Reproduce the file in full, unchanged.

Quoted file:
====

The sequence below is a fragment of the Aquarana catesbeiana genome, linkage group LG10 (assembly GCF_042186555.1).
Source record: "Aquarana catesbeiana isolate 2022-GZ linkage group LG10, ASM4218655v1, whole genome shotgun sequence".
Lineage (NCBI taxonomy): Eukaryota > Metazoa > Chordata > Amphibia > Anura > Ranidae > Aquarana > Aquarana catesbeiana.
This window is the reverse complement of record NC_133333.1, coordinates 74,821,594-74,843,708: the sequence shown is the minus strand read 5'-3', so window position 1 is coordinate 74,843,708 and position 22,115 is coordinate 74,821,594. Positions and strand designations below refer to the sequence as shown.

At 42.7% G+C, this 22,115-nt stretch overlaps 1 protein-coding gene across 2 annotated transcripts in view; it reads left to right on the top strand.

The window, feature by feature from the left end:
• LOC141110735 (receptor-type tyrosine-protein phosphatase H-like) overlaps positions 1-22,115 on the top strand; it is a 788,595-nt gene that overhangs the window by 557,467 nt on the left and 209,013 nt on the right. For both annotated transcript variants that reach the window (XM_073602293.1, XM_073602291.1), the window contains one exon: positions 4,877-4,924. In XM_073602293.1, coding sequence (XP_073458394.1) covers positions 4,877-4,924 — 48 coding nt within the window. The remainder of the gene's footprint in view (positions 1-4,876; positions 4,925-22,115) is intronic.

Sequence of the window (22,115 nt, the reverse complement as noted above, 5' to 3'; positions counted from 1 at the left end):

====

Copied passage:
The sequence below is a fragment of the Aquarana catesbeiana genome, linkage group LG10 (assembly GCF_042186555.1).
Source record: "Aquarana catesbeiana isolate 2022-GZ linkage group LG10, ASM4218655v1, whole genome shotgun sequence".
Lineage (NCBI taxonomy): Eukaryota > Metazoa > Chordata > Amphibia > Anura > Ranidae > Aquarana > Aquarana catesbeiana.
This window is the reverse complement of record NC_133333.1, coordinates 74,821,594-74,843,708: the sequence shown is the minus strand read 5'-3', so window position 1 is coordinate 74,843,708 and position 22,115 is coordinate 74,821,594. Positions and strand designations below refer to the sequence as shown.

At 42.7% G+C, this 22,115-nt stretch overlaps 1 protein-coding gene across 2 annotated transcripts in view; it reads left to right on the top strand.

The window, feature by feature from the left end:
• LOC141110735 (receptor-type tyrosine-protein phosphatase H-like) overlaps positions 1-22,115 on the top strand; it is a 788,595-nt gene that overhangs the window by 557,467 nt on the left and 209,013 nt on the right. For both annotated transcript variants that reach the window (XM_073602293.1, XM_073602291.1), the window contains one exon: positions 4,877-4,924. In XM_073602293.1, coding sequence (XP_073458394.1) covers positions 4,877-4,924 — 48 coding nt within the window. The remainder of the gene's footprint in view (positions 1-4,876; positions 4,925-22,115) is intronic.

Sequence of the window (22,115 nt, the reverse complement as noted above, 5' to 3'; positions counted from 1 at the left end):